Your rights in relation to gas and electricity

What are my rights to gas and electricity?

Everyone in the UK has the right to ask for their home to be connected to the gas or electricity network.
But you might not be able to get gas or electricity supplied to your home if:

  • you are outside of a gas or electricity distributor's area (the companies that connect gas or electricity to your home)
  • the supply of gas or electricity might be unsafe, e.g. the ground might not be suitable to safely install pipes
  • the gas or electricity company refuses to connect you, e.g. because you won’t agree to a meter, can’t pay a deposit or have outstanding debts
If a gas or electricity distributor can connect your home, they must:
  • give you an accurate quote for the cost of the work
  • carry out any work with reasonable care and skill
  • carry out work within the times set out in the contract

If they don't, they must pay you compensation. For more advice on compensation, contact Citizens Advice, the Government funded consumer advice service.


With credit meters you pay for gas and electricity after you have used it, based on readings from a meter. You will receive a bill for the gas and electricity you have used.

With pre-pay meters you pay for your electricity or gas upfront, e.g. by putting £20 on a card, token or key.

It is usually far more expensive to buy gas and electricity through a pre-pay meter than a credit meter.

You don't have the right to have a credit meter.


If your home uses gas and electricity, you usually have the right to switch supplier. Switching to another gas or electricity supplier could save you money. You can use price comparison websites to help you find the cheapest deal.

Check the terms and conditions of your energy contract to see when you can cancel as you may have agreed to a deal for 12 months.

Price increases - Your energy company must write to you before it increases the price of gas or electricity. It must also tell you that you have the right to end the contract by switching to another company before the price rise starts.

NOTE: We feel really strongly about energy prices and as such we are petitioning Government to introduce new regulations to control these costs. Please sign our petition.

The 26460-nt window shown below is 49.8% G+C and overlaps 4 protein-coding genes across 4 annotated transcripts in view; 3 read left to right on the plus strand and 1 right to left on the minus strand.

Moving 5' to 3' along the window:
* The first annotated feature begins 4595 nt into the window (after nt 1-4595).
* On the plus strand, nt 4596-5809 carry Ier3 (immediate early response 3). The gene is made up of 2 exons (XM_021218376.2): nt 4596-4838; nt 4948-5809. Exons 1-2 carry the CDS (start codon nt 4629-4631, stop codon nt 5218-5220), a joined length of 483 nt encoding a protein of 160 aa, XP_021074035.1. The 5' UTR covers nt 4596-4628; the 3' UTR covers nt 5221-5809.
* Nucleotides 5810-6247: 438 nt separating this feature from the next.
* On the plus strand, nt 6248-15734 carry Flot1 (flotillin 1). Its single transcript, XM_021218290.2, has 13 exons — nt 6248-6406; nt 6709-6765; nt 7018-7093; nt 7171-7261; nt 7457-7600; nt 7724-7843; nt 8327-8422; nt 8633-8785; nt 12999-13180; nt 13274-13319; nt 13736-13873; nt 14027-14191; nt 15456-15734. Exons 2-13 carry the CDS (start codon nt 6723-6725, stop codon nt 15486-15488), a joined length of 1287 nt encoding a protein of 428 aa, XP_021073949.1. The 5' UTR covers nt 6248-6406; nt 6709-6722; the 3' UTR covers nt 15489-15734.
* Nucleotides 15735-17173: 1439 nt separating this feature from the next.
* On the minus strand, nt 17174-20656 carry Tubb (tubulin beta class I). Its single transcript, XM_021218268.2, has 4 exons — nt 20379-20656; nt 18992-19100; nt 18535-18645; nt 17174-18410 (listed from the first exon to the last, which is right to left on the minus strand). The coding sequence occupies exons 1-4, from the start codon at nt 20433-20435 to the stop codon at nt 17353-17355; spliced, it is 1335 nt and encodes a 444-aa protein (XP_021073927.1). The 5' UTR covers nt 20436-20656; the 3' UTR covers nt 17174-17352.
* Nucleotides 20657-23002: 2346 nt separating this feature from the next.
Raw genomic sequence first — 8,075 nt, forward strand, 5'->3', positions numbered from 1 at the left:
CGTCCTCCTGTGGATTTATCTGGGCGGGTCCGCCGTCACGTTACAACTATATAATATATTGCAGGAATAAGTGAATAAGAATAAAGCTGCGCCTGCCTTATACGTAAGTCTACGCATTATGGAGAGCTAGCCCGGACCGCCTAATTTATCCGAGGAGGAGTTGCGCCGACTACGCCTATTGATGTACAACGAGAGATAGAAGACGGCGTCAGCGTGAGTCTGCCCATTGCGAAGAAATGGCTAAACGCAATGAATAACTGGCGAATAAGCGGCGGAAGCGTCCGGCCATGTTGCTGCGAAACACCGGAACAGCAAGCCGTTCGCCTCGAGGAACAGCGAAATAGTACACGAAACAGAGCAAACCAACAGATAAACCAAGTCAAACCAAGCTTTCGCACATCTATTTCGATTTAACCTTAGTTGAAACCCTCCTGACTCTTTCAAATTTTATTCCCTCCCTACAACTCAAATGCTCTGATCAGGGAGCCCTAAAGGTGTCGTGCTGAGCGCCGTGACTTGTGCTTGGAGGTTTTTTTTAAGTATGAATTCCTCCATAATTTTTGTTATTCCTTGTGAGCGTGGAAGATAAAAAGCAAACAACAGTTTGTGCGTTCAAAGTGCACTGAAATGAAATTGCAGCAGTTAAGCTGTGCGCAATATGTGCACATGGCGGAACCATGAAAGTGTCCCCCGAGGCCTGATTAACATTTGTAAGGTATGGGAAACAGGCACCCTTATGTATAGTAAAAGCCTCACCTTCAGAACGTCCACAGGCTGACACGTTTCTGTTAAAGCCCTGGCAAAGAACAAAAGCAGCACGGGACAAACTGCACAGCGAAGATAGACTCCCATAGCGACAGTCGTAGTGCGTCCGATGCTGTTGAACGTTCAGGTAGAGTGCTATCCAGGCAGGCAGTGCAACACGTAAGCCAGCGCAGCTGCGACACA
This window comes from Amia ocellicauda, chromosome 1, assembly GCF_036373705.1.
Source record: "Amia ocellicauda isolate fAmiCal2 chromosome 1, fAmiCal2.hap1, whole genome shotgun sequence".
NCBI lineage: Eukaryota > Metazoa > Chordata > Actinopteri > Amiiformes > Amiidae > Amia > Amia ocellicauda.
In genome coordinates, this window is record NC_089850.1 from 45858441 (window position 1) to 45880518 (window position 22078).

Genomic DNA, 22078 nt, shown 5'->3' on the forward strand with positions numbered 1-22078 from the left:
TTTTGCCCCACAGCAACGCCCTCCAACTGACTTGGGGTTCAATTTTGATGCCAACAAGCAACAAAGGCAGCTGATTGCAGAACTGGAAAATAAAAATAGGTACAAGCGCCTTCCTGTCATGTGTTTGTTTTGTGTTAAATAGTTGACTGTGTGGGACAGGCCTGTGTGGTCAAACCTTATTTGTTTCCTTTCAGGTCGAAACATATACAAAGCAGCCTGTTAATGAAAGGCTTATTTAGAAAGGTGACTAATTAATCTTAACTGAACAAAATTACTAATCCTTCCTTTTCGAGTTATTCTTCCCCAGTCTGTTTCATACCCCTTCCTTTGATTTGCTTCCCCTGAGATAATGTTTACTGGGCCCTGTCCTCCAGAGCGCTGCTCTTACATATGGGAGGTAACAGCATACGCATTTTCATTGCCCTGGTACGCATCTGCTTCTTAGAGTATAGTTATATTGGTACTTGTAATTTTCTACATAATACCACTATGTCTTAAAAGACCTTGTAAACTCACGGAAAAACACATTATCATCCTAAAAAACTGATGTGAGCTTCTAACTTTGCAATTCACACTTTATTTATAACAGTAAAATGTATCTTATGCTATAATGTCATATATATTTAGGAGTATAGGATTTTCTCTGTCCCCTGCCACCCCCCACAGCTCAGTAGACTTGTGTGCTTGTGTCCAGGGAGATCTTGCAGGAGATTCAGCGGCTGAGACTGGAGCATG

If you disagree with the amount you’ve been charged for gas or electricity, ask your supplier to explain the charges to you.

If you can't afford your gas or electricity bill, tell your supplier immediately.


If you have a problem with your gas or electricity company, always contact the company first.

Follow up any complaint made over the phone in writing.

If you don't agree with the company's response, you can complain to:

  • Citizens Advice, the Government funded consumer advice service
  • The Energy Ombudsman – you will first need to give the energy company eight weeks to sort out your complaint


By law, a landlord can only:

  • bill you for the gas or electricity you use
  • charge you the amount they have paid for gas and electricity - this is known as the Maximum Resale Price (MRP)

You should be given a separate bill for any other charges such as an administration charge for billing or charges for lighting common areas.

Your gas or electricity company must provide free 'priority services' if you:

  • are of pensionable age
  • are registered disabled
  • have a long-term illness
  • are hearing or visually impaired


  • agreeing a password with your energy company that their staff will use when they visit your home – this can protect you from bogus callers
  • moving a pre-pay meter if you can't reach it
  • sending someone to read your meter every three months if no-one in your home can do this
  • bill nominee schemes – you choose someone to receive a copy of your bill to help you check it
  • providing alternative gas and heating facilities if your gas supply is disrupted, for example, an electric heater
  • a yearly gas safety check of your appliances and fittings

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